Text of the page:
Woods set for Match Play after presidential win
MARANA, Arizona (Reuters) - Two days after winning a friendly match with his playing partner President Barack Obama, Tiger Woods said he felt in good shape for this week's WGC-Accenture Match Play Championship, an event he has won three-times.
The American world number two has not competed on the PGA Tour since clinching his 75th title at the Farmers Insurance Open four weeks ago, taking time off to be with his children before getting down to some serious practice.
"The last couple of weeks, I started getting back into it. The last week really hard," Woods told reporters on Tuesday outside the spacious clubhouse at Dove Mountain's Ritz-Carlton Golf Club. "And playing with Mr. President was pretty cool.
"He's just a wonderful person to be around. We won."
Obama, an avid weekend golfer, and 14-times major winner Woods played together on Sunday for the first time at the exclusive Floridian Yacht and Golf Club, which was surrounded by a cordon of security.
Woods, who lives about an hour south of the Floridian club in Jupiter, said he had been impressed by the quality of Obama's golf.
"He's a pretty good athlete, and as we all know he played a lot of hoops (basketball)," said the 37-year-old American as the wind began to strengthen at Dove Mountain. "He's a lefty, but to see him out there hitting shots, he hit it well.
"And we didn't play under the easiest conditions. He's got amazing touch. He can certainly chip and putt.
"After these four years (Obama's final term on office), if he ever spent more time playing the game of golf, I'm sure he could get to where he's a pretty good stick."
ESCAPING THE PRESSURES
Like many of his predecessors, Obama has escaped the pressures of the Oval Office by taking to the golf course. He has played more than 100 rounds as president and typically tees it up with a group of close-knit friends.
Woods will take on fellow American Charles Howell III in Wednesday's opening round at Dove Mountain and is taking nothing for granted in the notoriously unpredictable format of matchplay golf.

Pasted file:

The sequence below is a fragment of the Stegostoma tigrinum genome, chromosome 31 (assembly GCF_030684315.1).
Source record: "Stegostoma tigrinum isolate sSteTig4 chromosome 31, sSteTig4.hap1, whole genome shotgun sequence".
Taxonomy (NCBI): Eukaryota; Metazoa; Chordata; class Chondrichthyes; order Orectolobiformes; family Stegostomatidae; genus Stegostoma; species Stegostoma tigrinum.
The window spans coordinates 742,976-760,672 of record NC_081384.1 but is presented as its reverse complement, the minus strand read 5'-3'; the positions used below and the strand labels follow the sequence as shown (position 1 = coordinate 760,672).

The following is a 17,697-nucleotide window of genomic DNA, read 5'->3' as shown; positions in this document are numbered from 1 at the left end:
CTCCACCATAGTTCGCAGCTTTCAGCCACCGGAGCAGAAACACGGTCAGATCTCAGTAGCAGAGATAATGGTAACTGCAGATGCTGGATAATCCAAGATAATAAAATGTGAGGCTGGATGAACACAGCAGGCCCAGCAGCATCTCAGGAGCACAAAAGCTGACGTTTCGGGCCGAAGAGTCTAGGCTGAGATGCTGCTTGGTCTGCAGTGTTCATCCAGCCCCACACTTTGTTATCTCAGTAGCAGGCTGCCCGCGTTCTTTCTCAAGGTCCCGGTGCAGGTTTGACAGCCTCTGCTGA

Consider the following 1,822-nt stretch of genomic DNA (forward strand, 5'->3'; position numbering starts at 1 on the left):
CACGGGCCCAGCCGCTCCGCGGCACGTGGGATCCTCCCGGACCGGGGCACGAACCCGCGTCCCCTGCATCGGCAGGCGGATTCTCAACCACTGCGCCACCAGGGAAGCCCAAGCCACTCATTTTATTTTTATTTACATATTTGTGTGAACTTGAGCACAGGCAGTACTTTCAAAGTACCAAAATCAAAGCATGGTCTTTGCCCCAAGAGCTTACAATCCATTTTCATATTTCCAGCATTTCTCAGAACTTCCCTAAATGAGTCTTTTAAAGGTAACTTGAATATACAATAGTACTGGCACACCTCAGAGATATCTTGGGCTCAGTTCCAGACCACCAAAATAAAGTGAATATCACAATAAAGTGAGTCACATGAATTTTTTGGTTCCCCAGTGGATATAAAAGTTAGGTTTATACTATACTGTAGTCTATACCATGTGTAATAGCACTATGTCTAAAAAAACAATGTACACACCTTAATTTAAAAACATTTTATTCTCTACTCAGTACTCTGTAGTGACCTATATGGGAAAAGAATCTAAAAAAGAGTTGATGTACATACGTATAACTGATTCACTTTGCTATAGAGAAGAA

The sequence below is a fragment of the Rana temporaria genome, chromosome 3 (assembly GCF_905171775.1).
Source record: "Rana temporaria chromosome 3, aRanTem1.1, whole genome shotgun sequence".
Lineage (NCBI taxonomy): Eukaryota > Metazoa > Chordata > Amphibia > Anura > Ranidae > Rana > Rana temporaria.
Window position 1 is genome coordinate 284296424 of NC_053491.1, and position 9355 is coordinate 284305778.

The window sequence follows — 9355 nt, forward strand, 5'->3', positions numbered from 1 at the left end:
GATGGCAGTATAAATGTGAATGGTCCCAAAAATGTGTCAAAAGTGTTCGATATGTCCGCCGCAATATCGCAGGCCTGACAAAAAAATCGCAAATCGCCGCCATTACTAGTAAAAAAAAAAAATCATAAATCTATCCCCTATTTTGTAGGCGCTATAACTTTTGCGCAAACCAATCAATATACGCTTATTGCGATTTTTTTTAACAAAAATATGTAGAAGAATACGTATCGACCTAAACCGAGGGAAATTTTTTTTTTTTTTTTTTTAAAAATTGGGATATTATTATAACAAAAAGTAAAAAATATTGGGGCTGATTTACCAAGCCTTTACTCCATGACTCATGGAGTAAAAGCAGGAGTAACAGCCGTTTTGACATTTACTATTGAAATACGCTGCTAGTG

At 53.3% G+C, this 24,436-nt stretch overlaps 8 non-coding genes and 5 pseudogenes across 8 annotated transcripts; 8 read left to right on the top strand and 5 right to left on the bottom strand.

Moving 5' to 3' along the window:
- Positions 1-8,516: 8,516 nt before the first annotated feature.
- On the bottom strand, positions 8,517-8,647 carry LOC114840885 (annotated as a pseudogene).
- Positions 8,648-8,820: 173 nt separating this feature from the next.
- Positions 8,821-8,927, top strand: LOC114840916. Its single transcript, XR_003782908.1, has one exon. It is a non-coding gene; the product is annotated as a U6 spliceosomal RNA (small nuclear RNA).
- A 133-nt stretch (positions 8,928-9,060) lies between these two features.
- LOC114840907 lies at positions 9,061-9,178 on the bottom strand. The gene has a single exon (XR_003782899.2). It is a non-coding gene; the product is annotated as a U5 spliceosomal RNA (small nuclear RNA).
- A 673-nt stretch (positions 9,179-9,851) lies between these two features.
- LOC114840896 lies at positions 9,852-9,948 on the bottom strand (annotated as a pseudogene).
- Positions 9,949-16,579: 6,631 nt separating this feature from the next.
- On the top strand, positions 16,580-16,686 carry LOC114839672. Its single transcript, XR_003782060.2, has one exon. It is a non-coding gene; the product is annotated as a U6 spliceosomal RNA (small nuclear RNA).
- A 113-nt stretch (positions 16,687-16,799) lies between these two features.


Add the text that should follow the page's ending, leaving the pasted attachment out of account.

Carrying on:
"Anything can happen in 18 holes, and it's imperative to get off to a positive start," said Woods, who won the elite World Golf Championships (WGC) event in 2003, 2004 and 2008.
"The whole idea is just to beat one guy at a time.
"There are times where I've played well in matches and I've lost, and other times where I've played poorly and advanced. It's potluck."
Woods will be playing Howell, who is known for his workaholic approach to the game, for the first time in this format since he triumphed over his compatriot in the quarterfinals of the 1996 U.S. amateur championship.
"His work ethic has never changed, never waned," Woods said of the 33-year-old Howell. "He's out there working all the time. He's trying to get better. I admire guys who put in that kind of work.
"It's not easy to do. He's implemented some swing changes over the years, but his tireless work ethic is something we all look up to."
Asked if he had a favorite memory from his matchplay career, Woods replied: "I'd have to say probably all of my finals in the Am (U.S. amateur championship).
"I was down in the final all three (U.S.) juniors and all three Ams and came back and won all six of them. It's something I'm pretty proud of. Not one stands out."
(Reporting by Mark Lamport-Stokes; Editing by Steve Keating)